Many of the pioneering studies for the Myers-Briggs Type Indicator® (MBTI®) instrument were done with high school and college students. These original studies plus the ongoing data collected by colleges and universities in the United States have resulted in a wealth of information about how personality affects learning and teaching styles.
When teachers and students understand the differences in their teaching and learning styles, communication, and therefore learning, is enhanced. A student's interests and ways of learning directly affect how he or she takes in information. This calls on educators to consider different teaching approaches, based on the needs of students.
Students whose preferences are different from those of a teacher may find it difficult to adjust to the classroom atmosphere and the teaching methods of that teacher. Teachers who vary their teaching styles after learning about personality type often find they can motivate and teach a wider range of students, because they are developing diverse approaches that better meet the needs of all students.
When students and teachers disagree, type knowledge can help both to recognize the validity of the other person's approach and needs. Instead of labeling the student as "misbehaving" or the teacher as "unreasonable," differences are better understood and respected.
Parents also have preferences and when these differ from the preferences of the teacher, misunderstanding can ensue. For example, a student's preference for Extraversion can appear as positive attitude and social adjustment to a parent, while appearing as disruptive and unproductive to a teacher with a different preference.
A teacher who understands personality type can give feedback to parents in ways that respect the child's preferences. And parents who understand type can appreciate that a teacher's point of view may only reflect his or her own preferences, not a rejection of their child.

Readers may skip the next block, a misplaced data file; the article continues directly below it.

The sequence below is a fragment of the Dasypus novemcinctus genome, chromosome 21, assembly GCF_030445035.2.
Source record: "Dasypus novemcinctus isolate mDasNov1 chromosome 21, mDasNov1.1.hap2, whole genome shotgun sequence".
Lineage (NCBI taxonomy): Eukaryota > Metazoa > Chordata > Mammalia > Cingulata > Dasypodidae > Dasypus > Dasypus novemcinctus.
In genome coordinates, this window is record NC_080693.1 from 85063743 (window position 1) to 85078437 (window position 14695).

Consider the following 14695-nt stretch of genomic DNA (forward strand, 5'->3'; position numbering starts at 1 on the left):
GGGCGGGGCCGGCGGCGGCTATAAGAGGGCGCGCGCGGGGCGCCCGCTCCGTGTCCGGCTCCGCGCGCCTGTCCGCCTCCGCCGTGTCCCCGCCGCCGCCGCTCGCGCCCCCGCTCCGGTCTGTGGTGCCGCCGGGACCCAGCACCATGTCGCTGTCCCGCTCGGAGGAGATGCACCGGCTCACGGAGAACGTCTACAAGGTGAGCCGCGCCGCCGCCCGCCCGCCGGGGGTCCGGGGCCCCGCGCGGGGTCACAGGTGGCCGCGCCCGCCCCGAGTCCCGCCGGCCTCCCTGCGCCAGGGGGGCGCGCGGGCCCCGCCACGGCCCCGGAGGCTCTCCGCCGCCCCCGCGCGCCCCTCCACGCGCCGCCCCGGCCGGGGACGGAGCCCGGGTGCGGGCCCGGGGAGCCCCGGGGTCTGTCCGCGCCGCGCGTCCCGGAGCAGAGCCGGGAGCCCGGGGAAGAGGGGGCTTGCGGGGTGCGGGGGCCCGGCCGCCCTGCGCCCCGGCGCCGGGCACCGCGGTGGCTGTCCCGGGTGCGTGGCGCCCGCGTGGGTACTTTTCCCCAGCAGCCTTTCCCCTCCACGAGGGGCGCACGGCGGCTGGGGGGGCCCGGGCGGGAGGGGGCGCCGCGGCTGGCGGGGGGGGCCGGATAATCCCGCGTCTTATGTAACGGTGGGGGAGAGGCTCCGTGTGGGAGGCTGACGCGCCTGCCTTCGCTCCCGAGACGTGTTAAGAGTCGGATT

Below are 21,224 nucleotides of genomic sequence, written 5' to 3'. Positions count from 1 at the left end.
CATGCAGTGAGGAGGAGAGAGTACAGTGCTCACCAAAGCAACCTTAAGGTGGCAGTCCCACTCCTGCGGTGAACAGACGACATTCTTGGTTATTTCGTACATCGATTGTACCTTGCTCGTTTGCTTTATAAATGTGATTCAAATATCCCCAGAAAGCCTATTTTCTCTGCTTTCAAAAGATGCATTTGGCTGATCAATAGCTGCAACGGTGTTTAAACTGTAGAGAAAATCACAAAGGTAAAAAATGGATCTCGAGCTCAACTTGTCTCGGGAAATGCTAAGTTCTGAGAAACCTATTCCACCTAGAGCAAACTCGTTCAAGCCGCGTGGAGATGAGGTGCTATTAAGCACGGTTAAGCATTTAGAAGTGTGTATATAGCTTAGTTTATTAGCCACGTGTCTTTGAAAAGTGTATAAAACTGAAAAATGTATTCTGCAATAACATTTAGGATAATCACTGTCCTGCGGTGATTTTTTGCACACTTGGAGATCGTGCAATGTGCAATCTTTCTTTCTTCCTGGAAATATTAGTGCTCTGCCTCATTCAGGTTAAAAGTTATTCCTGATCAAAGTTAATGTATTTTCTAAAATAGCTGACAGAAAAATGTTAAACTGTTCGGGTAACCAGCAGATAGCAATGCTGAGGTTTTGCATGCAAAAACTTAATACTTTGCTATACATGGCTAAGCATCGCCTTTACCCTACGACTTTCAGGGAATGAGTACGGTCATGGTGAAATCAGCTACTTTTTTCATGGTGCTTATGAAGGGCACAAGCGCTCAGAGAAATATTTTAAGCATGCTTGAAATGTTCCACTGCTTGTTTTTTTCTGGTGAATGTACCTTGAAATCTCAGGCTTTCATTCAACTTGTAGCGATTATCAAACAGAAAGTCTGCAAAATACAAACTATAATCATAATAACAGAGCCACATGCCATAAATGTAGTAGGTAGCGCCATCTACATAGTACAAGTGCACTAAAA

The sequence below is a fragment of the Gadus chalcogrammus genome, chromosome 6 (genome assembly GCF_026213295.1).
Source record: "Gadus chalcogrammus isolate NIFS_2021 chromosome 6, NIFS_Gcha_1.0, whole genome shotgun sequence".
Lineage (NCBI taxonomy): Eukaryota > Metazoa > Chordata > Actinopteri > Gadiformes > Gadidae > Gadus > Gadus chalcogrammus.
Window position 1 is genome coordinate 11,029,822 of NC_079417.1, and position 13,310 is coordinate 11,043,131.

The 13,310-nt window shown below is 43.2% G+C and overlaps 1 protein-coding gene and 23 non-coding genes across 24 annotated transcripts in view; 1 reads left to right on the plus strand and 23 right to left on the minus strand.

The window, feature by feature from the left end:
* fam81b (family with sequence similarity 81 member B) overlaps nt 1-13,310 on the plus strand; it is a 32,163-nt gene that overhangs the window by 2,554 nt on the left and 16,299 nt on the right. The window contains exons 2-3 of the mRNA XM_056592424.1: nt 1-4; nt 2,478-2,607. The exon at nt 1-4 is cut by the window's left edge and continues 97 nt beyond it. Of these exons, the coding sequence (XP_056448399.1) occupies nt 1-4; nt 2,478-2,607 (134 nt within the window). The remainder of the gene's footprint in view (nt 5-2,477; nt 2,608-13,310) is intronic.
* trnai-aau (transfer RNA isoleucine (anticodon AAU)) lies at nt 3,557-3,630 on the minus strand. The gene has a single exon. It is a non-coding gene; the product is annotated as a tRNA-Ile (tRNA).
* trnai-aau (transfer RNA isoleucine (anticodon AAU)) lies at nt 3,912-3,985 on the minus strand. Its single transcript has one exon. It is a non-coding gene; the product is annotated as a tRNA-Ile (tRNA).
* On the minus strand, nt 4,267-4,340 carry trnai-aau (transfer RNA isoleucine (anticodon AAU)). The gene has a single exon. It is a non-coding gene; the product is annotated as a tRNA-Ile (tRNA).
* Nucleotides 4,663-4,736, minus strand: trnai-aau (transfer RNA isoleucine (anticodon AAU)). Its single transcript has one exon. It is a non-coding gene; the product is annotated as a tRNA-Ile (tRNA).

When the common language of psychological type is understood, lesson plans can be tailored to meet the needs of all students. Teachers who know type can then approach the same lesson in multiple ways, appealing to the preferences of all their students.
Education and learning are often closely linked to writing and creativity. A number of books and articles exist on these subjects through Mary and Isabel's Library Online MILO.
The Chemistry of Personality by Elizabeth Murphy (CAPT 2008)
Differentiated Coaching by Jane Kise (Corwin Press 2006)
Differentiation through Personality Type by Jane Kise (Corwin Press 2007)
Discovering Type with Teens by Mollie Allen, Claire Haymen, and Kay Abella (CAPT 2010)
Exploring Personality Type: Creating a Personal Path for Success by Elizabeth Murphy (CAPT 2008)
Exploring Personality Type: Discovering My Best and Your Best by Elizabeth Murphy (CAPT 2008)
Exploring Personality Type: Discovering My Strengths and Stretches by Elizabeth Murphy (CAPT 2008)
Great Minds Don't Think Alike By Diane Payne and Sondra VanSant (CAPT 2009)
Introduction to Type® and Learning by Donna Dunning (CPP, Inc. 2008)
Introduction to Type® in College by John K. DiTiberio and Allen L. Hammer (CPP 1993)
Looking at Type and Learning Styles by Gordon D. Lawrence (CAPT 1997)
MMTIC® Manual by Elizabeth Murphy and Charles Meisgeier (CAPT 2008)
Most Excellent Differences edited by Thomas C. Thompson(CAPT 1996)
People Types and Tiger Stripes by Gordon Lawrence (CAPT 2009)
Portraits of Self-Esteem by Bonnie J. Golden (CAPT 2001)
Procrastination by Judith A. Provost (CAPT 1998)
Strategies for Success by Judith A. Provost (CAPT 1992)
Type Tales by Diane Farris (CAPT 2000)
Using the MBTI® Instrument in Colleges and Universities by Judith A. Provost and Scott Anchors (CAPT 2003)
Verifying Type with Students by Elizabeth Murphy (CAPT 2008)
Write from the Start by Ann B. Loomis (CAPT 1999)